Veteran political journalist Peter Oborne’s strangely brilliant analysis of the nemesis of the Conservative Party for Double Down News leads me to some spiritual reflections.
The former Telegraph and Mail political commentator, who has largely forsaken the mainstream media because he believes they are guilty of ‘client journalism’ to the Westminster spin machines, said:
‘We are being governed by what is not the Tory party in its traditional sense, which had connections to the Shires, to manufacturing industry, to the old British establishment. This is a Tory party which is there for the super-rich and the super-rich alone.
‘This explains one of the central mysteries of the (abandoned) Budget. It came from nowhere. No ordinary person wanted tax cuts for the super-rich, but the super-rich did, needless to say.’
When it did pray on public occasions, what Oborne describes as the ‘old British establishment’ turned to the Anglican Book of Common Prayer (BCP). This was true of the late Queen, whose funeral service in Westminster Abbey featured some beautiful BCP Collects (public prayers).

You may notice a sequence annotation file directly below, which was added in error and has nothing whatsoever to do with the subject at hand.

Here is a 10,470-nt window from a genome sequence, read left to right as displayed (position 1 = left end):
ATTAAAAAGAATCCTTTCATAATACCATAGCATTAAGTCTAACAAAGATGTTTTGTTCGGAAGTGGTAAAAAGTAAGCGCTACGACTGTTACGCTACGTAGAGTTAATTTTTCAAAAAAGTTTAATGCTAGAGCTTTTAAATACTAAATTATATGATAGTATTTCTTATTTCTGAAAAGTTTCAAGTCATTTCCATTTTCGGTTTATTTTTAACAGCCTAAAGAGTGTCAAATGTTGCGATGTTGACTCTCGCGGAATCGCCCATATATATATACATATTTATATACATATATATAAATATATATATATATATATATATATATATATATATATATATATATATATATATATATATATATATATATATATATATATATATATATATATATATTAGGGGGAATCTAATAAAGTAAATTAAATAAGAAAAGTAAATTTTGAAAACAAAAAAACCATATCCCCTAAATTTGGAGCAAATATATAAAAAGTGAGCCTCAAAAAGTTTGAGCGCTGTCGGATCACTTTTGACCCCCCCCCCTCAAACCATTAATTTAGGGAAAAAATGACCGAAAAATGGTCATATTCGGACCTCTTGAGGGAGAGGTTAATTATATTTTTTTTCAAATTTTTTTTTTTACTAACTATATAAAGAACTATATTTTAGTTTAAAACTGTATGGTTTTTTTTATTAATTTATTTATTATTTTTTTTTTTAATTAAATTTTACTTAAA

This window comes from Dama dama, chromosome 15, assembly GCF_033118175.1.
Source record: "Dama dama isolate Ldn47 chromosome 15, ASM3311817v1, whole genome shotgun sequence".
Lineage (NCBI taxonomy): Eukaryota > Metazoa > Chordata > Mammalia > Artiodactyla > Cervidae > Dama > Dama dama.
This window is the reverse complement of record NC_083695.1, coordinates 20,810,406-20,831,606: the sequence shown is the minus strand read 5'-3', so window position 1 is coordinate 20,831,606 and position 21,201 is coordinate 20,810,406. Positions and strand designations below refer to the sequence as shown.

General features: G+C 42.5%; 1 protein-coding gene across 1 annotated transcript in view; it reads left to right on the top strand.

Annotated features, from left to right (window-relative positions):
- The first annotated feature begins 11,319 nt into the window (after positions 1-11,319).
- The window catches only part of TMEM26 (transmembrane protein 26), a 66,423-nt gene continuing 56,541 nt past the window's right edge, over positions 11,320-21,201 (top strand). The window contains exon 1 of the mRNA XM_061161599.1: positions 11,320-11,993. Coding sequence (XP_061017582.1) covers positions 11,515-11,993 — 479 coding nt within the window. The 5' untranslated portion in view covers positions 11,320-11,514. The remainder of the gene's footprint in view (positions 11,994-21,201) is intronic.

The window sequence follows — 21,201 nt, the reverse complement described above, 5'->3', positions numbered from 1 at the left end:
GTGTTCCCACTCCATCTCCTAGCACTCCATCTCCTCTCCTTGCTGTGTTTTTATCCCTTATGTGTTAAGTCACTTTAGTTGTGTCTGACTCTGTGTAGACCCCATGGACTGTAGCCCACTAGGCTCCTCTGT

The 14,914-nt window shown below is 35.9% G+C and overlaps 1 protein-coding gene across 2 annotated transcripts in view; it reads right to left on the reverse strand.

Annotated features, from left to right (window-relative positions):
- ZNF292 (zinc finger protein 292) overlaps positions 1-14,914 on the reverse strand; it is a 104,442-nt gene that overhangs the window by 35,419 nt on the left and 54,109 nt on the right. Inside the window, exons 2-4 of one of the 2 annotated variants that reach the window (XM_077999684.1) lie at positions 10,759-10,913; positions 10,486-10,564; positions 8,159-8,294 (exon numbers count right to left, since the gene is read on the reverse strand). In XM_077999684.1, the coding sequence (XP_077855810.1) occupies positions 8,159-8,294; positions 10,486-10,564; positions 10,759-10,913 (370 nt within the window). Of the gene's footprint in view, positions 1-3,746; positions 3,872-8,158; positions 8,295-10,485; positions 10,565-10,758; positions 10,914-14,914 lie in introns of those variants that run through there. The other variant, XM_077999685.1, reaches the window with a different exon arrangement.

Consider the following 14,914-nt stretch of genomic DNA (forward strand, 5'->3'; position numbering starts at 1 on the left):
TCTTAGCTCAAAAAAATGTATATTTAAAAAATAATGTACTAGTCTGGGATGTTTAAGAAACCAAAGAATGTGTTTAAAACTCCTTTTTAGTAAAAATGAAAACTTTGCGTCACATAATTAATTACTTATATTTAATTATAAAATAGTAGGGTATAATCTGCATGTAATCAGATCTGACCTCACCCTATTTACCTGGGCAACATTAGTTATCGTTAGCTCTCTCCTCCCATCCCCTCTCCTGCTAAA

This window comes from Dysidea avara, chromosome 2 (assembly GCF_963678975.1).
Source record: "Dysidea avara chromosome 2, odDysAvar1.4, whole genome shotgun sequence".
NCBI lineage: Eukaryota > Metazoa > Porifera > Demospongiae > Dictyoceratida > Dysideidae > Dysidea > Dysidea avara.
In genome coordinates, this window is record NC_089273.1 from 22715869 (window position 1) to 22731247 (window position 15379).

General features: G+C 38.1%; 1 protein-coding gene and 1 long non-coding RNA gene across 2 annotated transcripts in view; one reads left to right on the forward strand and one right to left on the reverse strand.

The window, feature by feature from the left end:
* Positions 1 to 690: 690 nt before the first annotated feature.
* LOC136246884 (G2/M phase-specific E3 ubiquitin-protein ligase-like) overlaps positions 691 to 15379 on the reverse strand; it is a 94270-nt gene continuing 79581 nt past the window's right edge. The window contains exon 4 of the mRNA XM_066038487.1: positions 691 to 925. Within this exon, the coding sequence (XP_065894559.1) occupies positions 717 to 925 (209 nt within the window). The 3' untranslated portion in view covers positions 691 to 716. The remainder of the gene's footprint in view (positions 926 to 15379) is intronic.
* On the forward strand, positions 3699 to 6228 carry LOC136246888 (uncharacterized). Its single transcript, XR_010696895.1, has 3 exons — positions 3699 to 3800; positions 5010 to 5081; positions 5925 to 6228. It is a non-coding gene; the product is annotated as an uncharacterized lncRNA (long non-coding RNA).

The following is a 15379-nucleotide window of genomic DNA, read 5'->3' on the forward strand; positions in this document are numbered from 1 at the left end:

As a committed churchgoer, she would have been familiar with the Collect for today, the 19th Sunday after Trinity. It is glorious in the simplicity of its language and the humility of its attitude: ‘O God, forasmuch as without thee we are not able to please thee; Mercifully grant, that thy Holy Spirit may in all things direct and rule our hearts; through Jesus Christ our Lord. Amen.’
If the prevailing attitude of Britain’s political class is hubris, that is not the mentality of the person who prays this Collect and means it. The petitioner realises his or her spiritual weakness: ‘Without thee we are not able to please thee.’
That spirit of humility is called for by the set BCP Gospel reading for Trinity 19 from Matthew 9: ‘Jesus entered into a ship, and passed over, and came into his own city. And behold, they brought to him a man sick of the palsy, lying on a bed. And Jesus, seeing their faith, said unto the sick of the palsy, Son, be of good cheer, thy sins be forgiven thee.’
Whatever the petitioner’s social status or personal circumstances, he or she comes before God as a helpless sinner. As the BCP Confession at Morning and Evening Prayer expresses it: ‘We have left undone those things which we ought to have done; And we have done those things which we ought not to have done; And there is no health in us. But thou, O Lord, have mercy on us, miserable offenders.’
Read it all in Christian Today
Julian Mann is a former Church of England vicar, now an evangelical journalist.